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The small port town of Fethiye occupies the site of the ancient city Telmessos, with an impressive ancient theatre and numerous Lycian rock tombs. Situated at the head of a pretty island-strewn bay, Fethiye is a popular destination on the stretch of the Mediterranean known as the Turquoise Coast.

The town absorbs the tourist traffic and still retains a sense of its old-fashioned rural character, with herds of goats and sheep blocking the roads on market days and the smell of herbs and spices in the air. The bazaar is the biggest in the area and is a must for bargain hunters.

Fethiye is home to several remarkable ancient sites. The most conspicuous are the rock tombs dating from the 4th century BC carved in the hillside above the town. Beside the harbour is the Roman amphitheatre and the crumbling remains of a medieval castle built by the Knights of St John.

There is a good selection of restaurants on the harbour front and in the narrow streets of the old town. Around Fethiye are numerous unspoiled rocky coves and beaches, crystalline seas, offshore islands, cliffs and pine-covered mountains affording as much relaxation or activity as one chooses. Gulets (sturdy wooden yachts) can be hired in the harbour for day trips around these coastal waters. The beach resort of Oludeniz is just 25 minutes away by dolmus (the local minibuses) and offers numerous activities, including parasailing, pedaloes, banana boating, diving, snorkelling water-skiing; and most famously paragliding.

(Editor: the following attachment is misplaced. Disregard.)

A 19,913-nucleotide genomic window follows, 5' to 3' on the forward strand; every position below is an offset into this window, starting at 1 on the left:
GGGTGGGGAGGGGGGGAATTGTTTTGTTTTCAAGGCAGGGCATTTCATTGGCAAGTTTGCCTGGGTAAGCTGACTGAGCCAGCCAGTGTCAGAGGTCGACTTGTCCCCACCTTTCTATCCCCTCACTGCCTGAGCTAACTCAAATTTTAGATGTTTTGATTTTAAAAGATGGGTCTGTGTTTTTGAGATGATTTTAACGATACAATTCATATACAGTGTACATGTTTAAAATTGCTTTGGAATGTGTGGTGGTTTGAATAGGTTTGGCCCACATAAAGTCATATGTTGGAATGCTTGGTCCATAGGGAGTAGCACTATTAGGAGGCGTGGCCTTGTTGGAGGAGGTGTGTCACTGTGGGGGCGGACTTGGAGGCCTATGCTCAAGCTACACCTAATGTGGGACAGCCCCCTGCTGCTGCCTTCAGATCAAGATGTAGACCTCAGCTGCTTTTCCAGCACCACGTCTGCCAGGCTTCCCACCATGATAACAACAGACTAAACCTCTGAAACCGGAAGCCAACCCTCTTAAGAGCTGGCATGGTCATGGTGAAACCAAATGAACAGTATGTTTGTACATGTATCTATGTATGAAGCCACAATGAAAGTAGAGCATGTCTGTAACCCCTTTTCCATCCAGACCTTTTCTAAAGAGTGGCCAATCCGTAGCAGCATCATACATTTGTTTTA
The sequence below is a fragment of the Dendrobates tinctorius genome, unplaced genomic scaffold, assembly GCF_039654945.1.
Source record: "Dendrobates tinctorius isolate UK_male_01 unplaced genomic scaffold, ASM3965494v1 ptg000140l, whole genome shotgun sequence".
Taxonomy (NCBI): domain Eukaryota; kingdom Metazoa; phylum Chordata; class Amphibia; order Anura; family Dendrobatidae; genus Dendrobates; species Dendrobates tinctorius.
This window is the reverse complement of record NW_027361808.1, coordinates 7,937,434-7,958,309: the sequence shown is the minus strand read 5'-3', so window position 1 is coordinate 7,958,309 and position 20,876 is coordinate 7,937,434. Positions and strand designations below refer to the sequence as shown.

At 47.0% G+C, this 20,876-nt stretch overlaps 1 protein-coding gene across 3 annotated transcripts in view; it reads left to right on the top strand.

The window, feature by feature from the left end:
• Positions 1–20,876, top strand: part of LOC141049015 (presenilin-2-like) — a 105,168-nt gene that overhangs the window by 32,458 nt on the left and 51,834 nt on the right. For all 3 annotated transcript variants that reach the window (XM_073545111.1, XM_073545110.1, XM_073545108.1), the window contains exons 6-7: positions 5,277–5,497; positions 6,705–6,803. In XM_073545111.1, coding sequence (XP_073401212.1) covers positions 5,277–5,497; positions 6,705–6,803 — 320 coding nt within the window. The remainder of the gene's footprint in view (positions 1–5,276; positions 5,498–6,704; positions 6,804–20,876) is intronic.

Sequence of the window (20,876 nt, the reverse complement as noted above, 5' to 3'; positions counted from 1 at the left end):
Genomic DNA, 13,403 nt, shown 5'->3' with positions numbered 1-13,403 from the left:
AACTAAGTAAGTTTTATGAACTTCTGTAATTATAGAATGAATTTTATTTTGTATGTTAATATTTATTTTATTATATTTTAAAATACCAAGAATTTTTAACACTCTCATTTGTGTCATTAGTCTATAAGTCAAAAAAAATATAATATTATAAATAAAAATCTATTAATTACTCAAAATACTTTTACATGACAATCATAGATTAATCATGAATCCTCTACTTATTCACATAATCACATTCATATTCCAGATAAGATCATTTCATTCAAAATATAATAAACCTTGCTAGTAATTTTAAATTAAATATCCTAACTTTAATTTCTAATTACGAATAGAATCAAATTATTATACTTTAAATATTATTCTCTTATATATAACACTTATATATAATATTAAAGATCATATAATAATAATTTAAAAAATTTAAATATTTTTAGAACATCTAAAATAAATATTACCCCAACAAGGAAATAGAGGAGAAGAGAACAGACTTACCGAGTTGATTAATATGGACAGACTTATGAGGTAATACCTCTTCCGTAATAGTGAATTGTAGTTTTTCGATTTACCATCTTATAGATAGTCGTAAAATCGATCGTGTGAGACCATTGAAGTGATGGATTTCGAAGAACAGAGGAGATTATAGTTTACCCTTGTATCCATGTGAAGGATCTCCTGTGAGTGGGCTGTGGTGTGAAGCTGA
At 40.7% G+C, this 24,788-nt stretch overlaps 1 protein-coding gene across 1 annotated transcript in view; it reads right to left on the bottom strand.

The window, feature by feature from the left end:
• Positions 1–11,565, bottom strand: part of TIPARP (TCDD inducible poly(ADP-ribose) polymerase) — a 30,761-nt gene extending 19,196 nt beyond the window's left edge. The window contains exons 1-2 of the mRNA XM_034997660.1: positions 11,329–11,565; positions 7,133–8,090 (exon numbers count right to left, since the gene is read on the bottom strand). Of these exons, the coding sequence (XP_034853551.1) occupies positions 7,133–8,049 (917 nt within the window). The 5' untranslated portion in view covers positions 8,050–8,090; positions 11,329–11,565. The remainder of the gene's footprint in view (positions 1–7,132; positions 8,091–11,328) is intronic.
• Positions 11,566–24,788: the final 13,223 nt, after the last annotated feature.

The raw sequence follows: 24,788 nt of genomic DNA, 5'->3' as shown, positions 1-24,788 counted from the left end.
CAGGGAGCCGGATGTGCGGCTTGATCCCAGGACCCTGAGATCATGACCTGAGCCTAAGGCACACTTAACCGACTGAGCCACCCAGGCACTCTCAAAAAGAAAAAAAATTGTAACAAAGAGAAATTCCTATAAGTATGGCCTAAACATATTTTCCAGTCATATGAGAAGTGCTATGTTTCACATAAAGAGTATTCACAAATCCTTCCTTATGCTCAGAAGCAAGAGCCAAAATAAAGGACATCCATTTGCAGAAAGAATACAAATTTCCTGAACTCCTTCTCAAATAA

Turkey's Fethiye is 3 mls SE of Çalis Beach, 9 mls NE of Olu Deniz and 38 mls E of Dalaman airport by hilly, winding, scenic (and often rough) road. It is set on fairly flat land around a vast, lagoon-like bay which appears almost closed to the sea by an island at the entrance. Pine-clad mountains of the Taurus range surround. At the back and at the W extremity, roads climb steep slopes towards encircling cliffs and hills.